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What Ferrari's floor update path reveals about its F1 2023 priorities

Ferrari has faced an interesting challenge at the start of the 2023 Formula 1 season in deciding on a development direction for its car.

Ferrari SF-23 floor detail

Photo by: Giorgio Piola

Giorgio Piola's F1 technical analysis

Giorgio Piola is the preeminent Formula 1 technical journalist. Born in Genoa, Italy, Giorgio has covered the F1 World Championship since 1969, producing thousands of illustrations that have been reproduced in the world’s most prestigious motor racing publications.

Rather than chasing an out-and-out performance deficit between itself and Red Bull in all conditions, it has had to get on top of why it appears to be close to its rival in qualifying but is far adrift in the race.

There is no straightforward answer to it, as it is not a simple case, like Mercedes has, of realising its concept does not work and it needs to head in another direction.

That is why, so far, we have seen only a few minor revisions introduced over the first part of the season. However, these are enough to give us some clues about what is top of the to-do list.

While the team has been working on a new rear suspension that will now be introduced at the Spanish Grand Prix, in Miami Ferrari introduced a revamped floor and diffuser, with numerous changes made up and down the assembly.

Ferrari SF-23 floor detail
Ferrari SF-23 outer floor and fence comparison (highlighted)

Several changes were made to the floor's leading-edge geometry, with the more steeply angled outer section of the floor (blue arrows, inset) abandoned in favour of a shallower drop-off as it meets with the outer fence.

This resulted in a more pronounced bulge aft of the fence in the downward ramp section of the floor (highlighted in yellow). The shape and height of the trailing edge of the floor fence ahead of it were also altered as a consequence.

The change in curvature has an impact on the airflow's behaviour on the top surface. But, perhaps more critically, it also changes the available pocket of space in the underfloor beneath, with the shape of the floor fences also likely optimised in order to further enhance the effect.

In response to the aforementioned alterations, there were also changes to the various surface contours used on the floor's edge.

The upwardly rolled scroll section, the cutouts and the section that tapers toward the rear tyre were all carefully reprofiled to take advantage of the changes ahead of them, while also being mindful of the issues posed by tyre squirt.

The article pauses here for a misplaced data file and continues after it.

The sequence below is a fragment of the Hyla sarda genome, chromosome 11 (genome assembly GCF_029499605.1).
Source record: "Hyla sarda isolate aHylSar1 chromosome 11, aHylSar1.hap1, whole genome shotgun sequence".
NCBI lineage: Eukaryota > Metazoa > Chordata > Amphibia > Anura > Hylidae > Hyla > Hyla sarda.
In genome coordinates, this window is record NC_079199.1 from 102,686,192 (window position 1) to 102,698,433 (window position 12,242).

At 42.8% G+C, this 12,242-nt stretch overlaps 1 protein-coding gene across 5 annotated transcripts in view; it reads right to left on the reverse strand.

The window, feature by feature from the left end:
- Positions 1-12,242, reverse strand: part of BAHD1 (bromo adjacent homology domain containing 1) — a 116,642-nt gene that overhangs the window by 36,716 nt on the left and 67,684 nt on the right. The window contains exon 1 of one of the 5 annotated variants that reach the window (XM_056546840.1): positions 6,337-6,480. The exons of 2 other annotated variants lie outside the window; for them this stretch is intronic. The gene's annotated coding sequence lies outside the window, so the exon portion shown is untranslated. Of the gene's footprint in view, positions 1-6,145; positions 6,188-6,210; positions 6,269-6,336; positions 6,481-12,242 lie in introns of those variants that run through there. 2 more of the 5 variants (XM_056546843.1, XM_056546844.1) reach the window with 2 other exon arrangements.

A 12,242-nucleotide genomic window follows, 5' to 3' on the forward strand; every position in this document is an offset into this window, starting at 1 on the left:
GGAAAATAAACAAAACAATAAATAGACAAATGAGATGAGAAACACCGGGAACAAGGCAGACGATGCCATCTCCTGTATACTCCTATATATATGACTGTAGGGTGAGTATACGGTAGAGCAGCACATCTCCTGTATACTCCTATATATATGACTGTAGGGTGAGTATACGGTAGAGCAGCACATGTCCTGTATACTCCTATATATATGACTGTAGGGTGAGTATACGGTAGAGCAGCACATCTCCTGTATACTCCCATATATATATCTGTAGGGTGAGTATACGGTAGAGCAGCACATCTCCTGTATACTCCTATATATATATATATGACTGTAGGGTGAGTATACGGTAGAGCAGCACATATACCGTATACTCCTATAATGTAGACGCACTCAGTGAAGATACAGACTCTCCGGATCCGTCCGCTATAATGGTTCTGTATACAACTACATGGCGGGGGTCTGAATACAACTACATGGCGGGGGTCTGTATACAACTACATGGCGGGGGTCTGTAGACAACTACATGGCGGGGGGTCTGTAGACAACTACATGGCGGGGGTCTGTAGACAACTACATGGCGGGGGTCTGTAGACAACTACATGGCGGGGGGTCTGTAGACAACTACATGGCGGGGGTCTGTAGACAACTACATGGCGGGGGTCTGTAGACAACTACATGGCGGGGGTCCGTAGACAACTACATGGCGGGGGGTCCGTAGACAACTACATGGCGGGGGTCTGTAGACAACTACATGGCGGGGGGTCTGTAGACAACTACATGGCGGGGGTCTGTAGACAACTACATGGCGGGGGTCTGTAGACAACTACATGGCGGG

Ferrari SF-23 new floor detail, 2022 comparison inset

Ferrari SF-23 new floor detail, 2022 comparison inset

Photo by: Giorgio Piola

It's interesting that while some of Ferrari's rivals have made extensive changes in this area of the car, adopting the more obvious and external edge wing design that the Maranello squad had in the early stages of last season, it has not gone back.

Instead, Ferrari has stayed the course with design decisions taken during the 2022 campaign adapted to suit the regulation changes imposed on the teams this season.

In this respect, it appears that Ferrari prefers a more benign platform rather than one that chases peak performance at the risk of a lack of consistency.

Looking through the changes made to its floor and diffuser, it is clear the team is prioritising further improving the SF-23's balance and offering its drivers better aerodynamic stability through the range of low, medium and high-speed corners.

To take advantage of the changes made to the floor upstream, Ferrari also made subtle modifications to the diffuser, as the team modified the shape of the central boat tail section, extending the keel rearwards, in a similar vein to an update introduced by the Scuderia during 2022.

Ferrari SF-23 diffuser

Ferrari SF-23 diffuser

Photo by: Giorgio Piola

And, while there are plenty of changes that are visible to us, there's always one area of intrigue when it comes to floor updates: the underfloor.

Unfortunately, we're unable to see if any changes have been made, given the scale of the other alterations, but it would be understandable if the team had made optimisations in this regard too.

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